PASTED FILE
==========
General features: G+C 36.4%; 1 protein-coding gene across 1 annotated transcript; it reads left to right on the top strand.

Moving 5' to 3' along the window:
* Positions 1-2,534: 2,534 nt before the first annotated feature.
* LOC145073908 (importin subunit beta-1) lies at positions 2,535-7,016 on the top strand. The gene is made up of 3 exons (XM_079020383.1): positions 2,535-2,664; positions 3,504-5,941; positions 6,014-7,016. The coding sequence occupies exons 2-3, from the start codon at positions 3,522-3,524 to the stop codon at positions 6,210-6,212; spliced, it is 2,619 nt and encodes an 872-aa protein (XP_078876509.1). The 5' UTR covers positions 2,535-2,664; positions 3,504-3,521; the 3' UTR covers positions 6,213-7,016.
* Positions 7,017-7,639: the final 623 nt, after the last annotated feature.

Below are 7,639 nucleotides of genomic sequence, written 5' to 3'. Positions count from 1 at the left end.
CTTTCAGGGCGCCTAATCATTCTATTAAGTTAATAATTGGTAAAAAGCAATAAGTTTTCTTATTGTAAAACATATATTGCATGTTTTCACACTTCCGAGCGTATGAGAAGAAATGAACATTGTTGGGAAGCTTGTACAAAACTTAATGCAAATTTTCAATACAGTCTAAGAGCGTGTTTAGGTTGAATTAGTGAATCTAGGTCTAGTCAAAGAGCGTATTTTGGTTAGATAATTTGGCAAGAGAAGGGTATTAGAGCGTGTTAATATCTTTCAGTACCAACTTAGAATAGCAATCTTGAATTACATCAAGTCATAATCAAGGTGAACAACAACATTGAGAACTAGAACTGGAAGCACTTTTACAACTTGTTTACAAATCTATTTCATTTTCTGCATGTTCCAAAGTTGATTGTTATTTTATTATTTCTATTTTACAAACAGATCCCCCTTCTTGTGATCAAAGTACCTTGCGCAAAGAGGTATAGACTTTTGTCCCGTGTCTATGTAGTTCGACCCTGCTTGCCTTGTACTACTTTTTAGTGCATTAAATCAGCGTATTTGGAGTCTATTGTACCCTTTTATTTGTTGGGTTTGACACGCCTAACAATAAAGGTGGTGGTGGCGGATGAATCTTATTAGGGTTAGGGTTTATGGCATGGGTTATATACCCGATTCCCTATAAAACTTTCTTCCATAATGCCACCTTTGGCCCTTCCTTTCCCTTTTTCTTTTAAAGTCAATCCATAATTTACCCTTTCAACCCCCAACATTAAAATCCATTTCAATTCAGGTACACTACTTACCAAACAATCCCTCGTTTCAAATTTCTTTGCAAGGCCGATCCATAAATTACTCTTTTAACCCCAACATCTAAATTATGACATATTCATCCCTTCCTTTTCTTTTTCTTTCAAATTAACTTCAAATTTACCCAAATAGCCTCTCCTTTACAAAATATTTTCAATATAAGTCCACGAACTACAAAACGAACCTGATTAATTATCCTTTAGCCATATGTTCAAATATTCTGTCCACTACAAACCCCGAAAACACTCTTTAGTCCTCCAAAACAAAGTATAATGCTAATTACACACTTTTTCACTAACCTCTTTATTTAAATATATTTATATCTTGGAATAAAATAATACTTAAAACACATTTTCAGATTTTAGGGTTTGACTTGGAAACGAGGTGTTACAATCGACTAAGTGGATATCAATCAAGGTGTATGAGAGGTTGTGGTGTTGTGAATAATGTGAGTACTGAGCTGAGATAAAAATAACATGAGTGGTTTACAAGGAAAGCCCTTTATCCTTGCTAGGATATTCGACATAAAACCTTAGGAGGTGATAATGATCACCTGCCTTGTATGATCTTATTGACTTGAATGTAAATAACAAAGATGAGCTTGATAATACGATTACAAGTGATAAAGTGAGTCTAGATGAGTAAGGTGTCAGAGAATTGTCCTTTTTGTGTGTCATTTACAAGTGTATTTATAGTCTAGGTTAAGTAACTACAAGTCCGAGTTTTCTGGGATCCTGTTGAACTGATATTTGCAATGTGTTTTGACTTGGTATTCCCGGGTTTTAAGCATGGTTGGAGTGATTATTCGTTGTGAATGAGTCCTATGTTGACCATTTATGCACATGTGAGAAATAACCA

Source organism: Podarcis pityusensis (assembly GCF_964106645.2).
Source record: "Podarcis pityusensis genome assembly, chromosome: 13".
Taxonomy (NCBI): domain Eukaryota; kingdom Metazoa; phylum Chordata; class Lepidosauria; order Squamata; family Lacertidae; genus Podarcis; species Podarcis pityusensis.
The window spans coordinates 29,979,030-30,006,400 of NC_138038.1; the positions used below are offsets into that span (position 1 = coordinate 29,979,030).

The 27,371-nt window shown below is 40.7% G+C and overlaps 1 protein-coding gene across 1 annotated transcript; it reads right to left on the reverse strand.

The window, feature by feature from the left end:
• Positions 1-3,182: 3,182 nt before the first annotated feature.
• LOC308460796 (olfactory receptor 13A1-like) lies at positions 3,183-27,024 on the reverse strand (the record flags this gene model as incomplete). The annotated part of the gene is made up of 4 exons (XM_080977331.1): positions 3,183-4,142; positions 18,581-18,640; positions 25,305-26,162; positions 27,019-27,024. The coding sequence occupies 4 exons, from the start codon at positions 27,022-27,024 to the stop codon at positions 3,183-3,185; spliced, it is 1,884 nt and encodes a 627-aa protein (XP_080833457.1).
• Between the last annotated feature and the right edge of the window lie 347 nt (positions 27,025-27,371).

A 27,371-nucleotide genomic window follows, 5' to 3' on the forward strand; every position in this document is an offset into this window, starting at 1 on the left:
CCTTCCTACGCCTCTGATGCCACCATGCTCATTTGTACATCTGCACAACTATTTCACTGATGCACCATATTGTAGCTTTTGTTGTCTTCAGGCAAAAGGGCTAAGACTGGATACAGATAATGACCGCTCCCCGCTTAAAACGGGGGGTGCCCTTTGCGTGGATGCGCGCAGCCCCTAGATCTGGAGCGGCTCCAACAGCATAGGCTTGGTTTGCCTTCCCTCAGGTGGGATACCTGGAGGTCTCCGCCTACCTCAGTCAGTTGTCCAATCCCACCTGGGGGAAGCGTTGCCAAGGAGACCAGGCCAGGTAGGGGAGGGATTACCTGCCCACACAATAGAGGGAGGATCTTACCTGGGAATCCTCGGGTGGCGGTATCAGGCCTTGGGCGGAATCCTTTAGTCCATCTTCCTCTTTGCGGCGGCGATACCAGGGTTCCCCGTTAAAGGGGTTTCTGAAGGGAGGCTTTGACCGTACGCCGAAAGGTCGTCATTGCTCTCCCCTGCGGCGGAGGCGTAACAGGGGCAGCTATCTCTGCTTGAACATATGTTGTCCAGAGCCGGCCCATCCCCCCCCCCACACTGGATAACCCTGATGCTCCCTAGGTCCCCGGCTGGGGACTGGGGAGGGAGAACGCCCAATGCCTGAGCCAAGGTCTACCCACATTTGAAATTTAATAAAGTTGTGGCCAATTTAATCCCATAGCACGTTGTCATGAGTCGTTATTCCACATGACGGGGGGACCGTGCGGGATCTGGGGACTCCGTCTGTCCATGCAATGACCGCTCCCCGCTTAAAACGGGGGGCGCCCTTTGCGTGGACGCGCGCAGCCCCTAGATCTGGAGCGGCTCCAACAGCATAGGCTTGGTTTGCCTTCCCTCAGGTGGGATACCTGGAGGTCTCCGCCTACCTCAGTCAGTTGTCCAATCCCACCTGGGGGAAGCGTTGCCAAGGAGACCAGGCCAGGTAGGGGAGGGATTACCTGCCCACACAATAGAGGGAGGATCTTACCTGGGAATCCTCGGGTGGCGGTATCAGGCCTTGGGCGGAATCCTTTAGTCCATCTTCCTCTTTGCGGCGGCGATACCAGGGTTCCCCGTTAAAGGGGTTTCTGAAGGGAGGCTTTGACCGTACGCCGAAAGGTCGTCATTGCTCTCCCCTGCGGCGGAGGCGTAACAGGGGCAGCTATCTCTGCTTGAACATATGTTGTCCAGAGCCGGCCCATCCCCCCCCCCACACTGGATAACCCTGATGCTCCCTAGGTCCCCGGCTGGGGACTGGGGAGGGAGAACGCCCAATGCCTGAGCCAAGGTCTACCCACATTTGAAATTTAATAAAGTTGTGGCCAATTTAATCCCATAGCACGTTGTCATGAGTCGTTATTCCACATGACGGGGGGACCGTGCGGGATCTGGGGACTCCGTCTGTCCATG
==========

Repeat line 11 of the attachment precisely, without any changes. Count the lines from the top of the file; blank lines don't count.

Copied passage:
The window spans coordinates 29,979,030-30,006,400 of NC_138038.1; the positions used below are offsets into that span (position 1 = coordinate 29,979,030).